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History and Milestones

History and Milestones

In the 1960s, Director J. Edgar Hoover presided over the meeting during which the decision was made to implement a computer system that would centralize crime information from every state and provide that information to law enforcement throughout the nation. Working with the International Association of Chiefs of Police, the FBI created an advisory board made up of state and local police to develop nationwide standards and consulted with the Commerce Department to build an effective telecommunications system. On January 27, 1967, the system was launched on 15 state and city computers that were tied into the FBI's central computer in Washington, D.C.—which at that time contained five files and 356,784 records on things like stolen autos, stolen license plates, stolen/missing guns, and wanted persons/fugitives. In its first year of operation, NCIC processed approximately 2.4 million transactions, an average of 5,479 transactions daily.

Early NCIC computer banks

 

Early NCIC computer banks

The first hit came in May 1967, when a New York City police officer—suspicious of a parked car—radioed in a request for an NCIC search of the license plate. Within 90 seconds, he was informed that the car had been stolen a month earlier in Boston. We got a report that the patrolman exclaimed, "It works! It works!" The most recent generation of NCIC became operational on July 11, 1999, enhancing the base capabilities of the legacy system and adding important new files. Some of the new capabilities include: the ability to accept, store, and retrieve digital images; expanded fields; and delayed inquiry notification. The delayed inquiry provides a capability for the system to automatically extract certain descriptive data from entries and use it to search the transaction log for inquiries conducted up to five days prior to the entry. Notifications are sent to both the entering and inquiring agency for further investigation.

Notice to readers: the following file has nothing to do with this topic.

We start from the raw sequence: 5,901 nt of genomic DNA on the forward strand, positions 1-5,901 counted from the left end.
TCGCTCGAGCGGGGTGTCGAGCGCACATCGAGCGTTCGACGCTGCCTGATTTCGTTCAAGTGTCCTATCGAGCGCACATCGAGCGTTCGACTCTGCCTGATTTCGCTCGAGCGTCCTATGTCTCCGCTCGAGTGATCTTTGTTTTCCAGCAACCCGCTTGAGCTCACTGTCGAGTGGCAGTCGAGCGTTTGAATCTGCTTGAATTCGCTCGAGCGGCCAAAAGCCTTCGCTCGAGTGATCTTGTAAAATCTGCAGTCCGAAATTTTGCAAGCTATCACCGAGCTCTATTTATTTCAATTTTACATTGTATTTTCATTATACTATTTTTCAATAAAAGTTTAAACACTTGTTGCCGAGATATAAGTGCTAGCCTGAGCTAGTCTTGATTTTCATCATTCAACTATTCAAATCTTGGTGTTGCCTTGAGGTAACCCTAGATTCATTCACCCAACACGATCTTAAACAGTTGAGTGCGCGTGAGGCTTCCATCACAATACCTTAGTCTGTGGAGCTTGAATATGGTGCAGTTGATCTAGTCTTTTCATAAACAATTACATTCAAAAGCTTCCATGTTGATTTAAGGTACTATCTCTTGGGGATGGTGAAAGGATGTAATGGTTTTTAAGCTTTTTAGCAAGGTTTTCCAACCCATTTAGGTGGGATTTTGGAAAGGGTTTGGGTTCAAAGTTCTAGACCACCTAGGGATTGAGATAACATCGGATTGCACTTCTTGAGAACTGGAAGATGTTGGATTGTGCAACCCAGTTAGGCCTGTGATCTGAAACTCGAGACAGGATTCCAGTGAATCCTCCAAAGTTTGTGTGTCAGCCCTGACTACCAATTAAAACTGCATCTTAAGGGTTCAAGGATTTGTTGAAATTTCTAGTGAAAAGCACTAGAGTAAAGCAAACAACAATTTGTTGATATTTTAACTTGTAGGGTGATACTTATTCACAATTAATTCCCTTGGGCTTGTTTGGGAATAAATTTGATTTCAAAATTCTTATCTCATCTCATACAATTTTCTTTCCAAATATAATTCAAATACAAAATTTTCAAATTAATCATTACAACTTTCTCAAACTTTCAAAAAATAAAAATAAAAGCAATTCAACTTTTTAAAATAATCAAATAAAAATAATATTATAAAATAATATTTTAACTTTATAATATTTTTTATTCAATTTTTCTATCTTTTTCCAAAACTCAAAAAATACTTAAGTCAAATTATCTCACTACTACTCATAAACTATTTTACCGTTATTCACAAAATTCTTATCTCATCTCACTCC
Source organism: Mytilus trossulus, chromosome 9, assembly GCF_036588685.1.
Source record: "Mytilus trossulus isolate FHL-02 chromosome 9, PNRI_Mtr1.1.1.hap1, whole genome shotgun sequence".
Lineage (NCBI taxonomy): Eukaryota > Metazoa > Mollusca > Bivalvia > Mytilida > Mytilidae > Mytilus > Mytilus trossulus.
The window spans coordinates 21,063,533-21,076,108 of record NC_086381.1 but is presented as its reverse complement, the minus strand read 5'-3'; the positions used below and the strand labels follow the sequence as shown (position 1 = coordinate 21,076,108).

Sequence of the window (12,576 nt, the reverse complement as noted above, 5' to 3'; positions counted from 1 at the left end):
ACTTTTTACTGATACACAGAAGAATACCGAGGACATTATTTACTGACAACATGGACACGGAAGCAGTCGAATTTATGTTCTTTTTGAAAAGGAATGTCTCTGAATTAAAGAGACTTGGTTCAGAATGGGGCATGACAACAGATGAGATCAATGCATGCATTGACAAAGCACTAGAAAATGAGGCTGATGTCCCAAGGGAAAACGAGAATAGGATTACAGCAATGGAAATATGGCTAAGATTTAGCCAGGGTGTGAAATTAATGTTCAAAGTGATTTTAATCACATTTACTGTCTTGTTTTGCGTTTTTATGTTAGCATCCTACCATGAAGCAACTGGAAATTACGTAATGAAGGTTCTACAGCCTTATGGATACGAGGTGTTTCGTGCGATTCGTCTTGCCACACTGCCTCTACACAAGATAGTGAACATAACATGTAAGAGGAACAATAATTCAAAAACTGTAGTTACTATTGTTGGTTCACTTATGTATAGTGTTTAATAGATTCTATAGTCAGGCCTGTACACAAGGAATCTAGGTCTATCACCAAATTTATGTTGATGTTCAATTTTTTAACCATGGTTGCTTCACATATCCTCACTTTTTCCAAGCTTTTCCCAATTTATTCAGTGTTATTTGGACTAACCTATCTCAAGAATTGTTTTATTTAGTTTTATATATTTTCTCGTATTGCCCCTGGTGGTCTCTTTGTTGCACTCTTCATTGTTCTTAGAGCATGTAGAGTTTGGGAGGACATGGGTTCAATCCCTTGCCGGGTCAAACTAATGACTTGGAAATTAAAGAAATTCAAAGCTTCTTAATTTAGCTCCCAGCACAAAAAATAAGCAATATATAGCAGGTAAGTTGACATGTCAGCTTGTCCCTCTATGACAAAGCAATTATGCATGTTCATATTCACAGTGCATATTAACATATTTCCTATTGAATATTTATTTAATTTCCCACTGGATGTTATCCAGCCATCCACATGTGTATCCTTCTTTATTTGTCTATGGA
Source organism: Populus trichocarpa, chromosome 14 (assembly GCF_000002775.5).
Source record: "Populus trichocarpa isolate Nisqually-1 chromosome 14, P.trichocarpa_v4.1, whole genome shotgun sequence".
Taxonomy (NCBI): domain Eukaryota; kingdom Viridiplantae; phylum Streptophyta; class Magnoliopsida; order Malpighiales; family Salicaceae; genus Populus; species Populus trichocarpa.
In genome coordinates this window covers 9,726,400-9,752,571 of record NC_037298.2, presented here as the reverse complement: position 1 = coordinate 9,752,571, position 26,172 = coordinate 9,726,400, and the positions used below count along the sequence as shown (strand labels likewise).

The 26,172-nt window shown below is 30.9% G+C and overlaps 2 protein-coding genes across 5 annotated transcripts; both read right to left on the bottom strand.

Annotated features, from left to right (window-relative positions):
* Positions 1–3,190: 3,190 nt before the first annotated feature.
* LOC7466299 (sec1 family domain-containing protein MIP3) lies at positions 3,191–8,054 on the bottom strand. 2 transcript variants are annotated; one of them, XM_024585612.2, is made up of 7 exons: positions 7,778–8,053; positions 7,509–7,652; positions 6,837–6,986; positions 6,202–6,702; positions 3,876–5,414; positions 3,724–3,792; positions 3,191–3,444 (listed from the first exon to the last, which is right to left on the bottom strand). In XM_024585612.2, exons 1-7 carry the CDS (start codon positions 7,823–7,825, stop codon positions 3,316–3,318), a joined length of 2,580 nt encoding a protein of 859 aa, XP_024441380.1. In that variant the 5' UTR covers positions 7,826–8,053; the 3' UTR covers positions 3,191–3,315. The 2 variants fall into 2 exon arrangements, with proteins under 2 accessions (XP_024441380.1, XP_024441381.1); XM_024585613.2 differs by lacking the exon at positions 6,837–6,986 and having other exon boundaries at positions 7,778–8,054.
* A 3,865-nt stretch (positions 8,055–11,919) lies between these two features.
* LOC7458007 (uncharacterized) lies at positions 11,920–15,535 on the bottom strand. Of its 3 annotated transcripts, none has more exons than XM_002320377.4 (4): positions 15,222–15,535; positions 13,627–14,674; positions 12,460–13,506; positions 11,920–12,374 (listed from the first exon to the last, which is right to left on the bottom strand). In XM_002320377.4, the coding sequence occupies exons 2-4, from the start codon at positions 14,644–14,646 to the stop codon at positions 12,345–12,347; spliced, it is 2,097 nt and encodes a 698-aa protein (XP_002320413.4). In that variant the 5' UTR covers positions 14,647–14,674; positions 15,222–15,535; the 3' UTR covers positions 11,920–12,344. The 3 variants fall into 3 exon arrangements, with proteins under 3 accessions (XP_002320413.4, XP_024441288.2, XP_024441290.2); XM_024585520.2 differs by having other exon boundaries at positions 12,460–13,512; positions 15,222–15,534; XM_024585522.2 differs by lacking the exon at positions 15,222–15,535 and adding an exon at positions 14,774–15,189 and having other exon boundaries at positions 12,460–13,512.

On January 27, 1967, the FBI launched the National Crime Information Center, or NCIC, an electronic clearinghouse of criminal justice information (mug shots, crime records, etc.) that can be tapped into by police officers in squad cars or by police agencies nationwide.

 

On January 27, 1967, the FBI launched the National Crime Information Center, or NCIC, an electronic clearinghouse of criminal justice information (mug shots, crime records, etc.) that can be tapped into by police officers in squad cars or by police agencies nationwide.

Following the terrorist attacks of 9/11, the NCIC’s Violent Gang and Terrorist Organization File (VGTOF), took on added significance. Although the file had been a part of the NCIC since 1995, it contained few records. After 9/11, it became a central collection point for information about terror suspects. Within three years, the VGTOF grew to contain more than 100,000 records and was recently split into two separate files. On December 23, 2003, NCIC processed 4,712,643 transactions, with an average response time of .1119 seconds. On August 4, 2006, NCIC set a new record for transactions processed on a single day—6,050,879. The average response time—the time it takes for NCIC to receive, process, and respond to an inquiry—for these transactions was 0.0566 seconds. In January 2007, NCIC celebrated its 40th anniversary with a ceremony at the CJIS Division in Clarksburg, West Virginia.

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